Nokia introduces the N1 Android 5.0 tablet, the company's first new piece of hardware since it sold off its phone division to Microsoft. The device is expected to cost around $250 and will first land in China just before Chinese New Year (February 19, 2015), with a launch in Russia to follow shortly after. The N1 has a 7.9" form factor, it's made from a single block of aluminium and it's WiFi-only.
Full details can be found at Engadget.
Interestingly, the device will not be made nor sold by Nokia. The company will license its brand name to an unnamed OEM partner, which will take care of manufacturing, distribution and sales.
With the WiFI-only N1, Nokia ran clear in the opposite direction -- its rounded chassis is milled from a single block of aluminum, and is highly, highly reminiscent of an iPad Mini.
Don't believe me? Take a quick look at the slideshow above -- the placement of the 8-megapixel rear and 5-megapixel front cameras, the reversible USB Type C port (no micro-USB here), the twin set of speakers, and some familiar looking volume buttons all scream Cupertino. With its 6.9mm waistline, the N1 is actually a little slimmer than an iPad Mini 3, but the differences really become pronounced once you take a peek within.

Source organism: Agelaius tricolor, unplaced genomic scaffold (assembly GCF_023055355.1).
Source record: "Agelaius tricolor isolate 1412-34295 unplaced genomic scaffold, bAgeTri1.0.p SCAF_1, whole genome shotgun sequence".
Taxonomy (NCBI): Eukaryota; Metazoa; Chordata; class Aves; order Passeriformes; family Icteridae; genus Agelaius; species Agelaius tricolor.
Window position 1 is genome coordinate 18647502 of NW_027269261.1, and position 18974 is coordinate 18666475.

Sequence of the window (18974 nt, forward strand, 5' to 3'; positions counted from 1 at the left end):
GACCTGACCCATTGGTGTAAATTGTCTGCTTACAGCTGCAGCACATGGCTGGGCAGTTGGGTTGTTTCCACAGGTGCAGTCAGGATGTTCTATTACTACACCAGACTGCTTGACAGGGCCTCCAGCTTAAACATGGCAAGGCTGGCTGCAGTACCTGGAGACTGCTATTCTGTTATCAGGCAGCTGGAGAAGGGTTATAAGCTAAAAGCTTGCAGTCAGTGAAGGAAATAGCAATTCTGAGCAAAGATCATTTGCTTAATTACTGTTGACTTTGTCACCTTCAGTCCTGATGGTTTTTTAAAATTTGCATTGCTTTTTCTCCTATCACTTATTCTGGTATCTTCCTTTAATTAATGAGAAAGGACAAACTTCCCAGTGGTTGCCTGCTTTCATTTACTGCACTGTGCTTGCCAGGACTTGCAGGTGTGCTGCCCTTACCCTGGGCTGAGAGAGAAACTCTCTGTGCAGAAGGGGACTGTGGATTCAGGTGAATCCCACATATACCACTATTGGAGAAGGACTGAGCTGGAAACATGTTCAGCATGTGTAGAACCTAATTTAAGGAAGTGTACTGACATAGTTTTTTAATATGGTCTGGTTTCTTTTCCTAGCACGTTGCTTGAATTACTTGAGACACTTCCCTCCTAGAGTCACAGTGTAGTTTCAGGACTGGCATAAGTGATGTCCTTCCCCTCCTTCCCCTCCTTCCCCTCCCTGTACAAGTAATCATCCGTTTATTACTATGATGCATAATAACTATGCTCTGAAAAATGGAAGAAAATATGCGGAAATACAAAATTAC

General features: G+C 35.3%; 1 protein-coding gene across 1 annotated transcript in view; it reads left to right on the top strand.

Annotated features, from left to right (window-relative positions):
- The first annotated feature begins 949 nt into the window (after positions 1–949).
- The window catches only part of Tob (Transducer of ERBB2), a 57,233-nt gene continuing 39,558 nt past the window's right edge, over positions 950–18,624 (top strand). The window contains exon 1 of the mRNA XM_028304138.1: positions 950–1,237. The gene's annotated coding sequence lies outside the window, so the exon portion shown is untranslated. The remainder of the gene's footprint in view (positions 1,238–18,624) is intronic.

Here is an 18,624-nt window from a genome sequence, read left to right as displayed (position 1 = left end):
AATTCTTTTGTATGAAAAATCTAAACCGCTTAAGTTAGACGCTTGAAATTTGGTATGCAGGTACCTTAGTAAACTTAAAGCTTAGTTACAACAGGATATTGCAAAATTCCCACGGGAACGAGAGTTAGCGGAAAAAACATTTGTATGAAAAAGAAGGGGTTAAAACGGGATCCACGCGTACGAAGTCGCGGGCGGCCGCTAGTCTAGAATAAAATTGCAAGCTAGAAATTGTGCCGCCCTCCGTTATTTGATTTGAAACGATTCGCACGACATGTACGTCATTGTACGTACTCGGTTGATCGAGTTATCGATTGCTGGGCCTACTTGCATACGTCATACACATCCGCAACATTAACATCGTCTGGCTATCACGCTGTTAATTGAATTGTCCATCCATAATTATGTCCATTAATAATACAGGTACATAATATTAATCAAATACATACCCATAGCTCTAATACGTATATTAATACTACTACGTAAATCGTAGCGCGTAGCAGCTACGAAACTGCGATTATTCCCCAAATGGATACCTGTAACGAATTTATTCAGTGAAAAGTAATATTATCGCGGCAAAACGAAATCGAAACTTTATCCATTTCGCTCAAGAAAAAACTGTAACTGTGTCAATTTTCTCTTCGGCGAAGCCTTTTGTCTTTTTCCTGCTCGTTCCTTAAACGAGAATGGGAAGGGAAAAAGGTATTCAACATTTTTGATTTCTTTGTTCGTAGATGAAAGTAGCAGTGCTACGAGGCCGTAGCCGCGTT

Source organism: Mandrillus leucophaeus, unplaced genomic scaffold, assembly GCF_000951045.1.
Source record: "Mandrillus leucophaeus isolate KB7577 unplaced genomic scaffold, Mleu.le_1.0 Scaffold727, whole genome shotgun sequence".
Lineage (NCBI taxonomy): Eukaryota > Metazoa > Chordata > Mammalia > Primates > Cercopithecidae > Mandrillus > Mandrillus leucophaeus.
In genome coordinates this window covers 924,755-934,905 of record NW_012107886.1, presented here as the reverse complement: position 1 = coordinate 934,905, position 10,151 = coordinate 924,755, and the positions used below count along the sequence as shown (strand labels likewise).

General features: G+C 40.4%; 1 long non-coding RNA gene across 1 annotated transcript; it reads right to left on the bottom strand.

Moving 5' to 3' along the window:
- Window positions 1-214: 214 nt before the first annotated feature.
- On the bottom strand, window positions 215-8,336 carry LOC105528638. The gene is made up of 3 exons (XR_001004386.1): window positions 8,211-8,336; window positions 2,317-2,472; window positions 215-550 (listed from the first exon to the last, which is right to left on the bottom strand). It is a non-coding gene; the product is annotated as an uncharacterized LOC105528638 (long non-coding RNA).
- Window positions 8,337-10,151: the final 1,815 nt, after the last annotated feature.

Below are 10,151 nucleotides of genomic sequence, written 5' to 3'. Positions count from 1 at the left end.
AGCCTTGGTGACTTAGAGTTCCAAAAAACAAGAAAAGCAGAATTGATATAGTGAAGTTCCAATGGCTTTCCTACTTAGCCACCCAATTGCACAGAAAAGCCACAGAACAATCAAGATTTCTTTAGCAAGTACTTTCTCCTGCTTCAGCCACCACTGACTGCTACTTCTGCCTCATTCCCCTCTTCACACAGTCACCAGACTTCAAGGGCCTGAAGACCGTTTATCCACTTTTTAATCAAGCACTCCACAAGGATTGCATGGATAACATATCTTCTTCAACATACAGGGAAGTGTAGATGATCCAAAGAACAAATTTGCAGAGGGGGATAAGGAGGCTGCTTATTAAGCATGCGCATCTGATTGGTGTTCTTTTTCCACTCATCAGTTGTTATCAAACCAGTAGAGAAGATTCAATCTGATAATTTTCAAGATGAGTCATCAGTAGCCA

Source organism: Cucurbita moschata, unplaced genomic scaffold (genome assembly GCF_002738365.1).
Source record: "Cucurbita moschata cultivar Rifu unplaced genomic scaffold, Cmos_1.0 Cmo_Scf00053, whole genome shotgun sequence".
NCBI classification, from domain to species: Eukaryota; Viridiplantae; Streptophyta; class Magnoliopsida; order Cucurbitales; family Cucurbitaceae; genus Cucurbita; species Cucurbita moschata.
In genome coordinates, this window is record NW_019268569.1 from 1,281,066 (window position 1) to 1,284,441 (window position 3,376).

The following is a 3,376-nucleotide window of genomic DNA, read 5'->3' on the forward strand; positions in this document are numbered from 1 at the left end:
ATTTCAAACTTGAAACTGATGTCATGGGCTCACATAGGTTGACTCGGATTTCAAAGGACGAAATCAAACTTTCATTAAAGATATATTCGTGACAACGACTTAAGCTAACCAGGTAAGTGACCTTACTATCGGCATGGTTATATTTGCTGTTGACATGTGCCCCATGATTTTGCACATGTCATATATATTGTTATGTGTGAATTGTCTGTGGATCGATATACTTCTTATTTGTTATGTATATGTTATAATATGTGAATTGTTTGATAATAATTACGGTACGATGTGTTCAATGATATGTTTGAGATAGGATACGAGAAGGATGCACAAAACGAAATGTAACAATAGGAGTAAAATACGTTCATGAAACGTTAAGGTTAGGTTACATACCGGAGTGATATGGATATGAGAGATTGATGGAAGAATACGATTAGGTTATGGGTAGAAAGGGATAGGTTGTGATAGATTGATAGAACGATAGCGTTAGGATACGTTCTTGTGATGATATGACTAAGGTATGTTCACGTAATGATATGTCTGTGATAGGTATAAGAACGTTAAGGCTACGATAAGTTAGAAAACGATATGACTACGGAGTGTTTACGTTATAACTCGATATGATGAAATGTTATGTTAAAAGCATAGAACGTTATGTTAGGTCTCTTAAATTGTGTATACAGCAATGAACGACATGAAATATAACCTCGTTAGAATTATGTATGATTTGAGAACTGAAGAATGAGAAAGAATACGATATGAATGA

There's a 64-bit 2.4GHz quad-core Intel Atom Z3580 paired with 2GB of RAM thrumming away in there, and 32GB of storage for all your digital effluvia. All things considered, the N1 would just be another handsome Android tablet if it weren't for what Nokia has loaded onto it.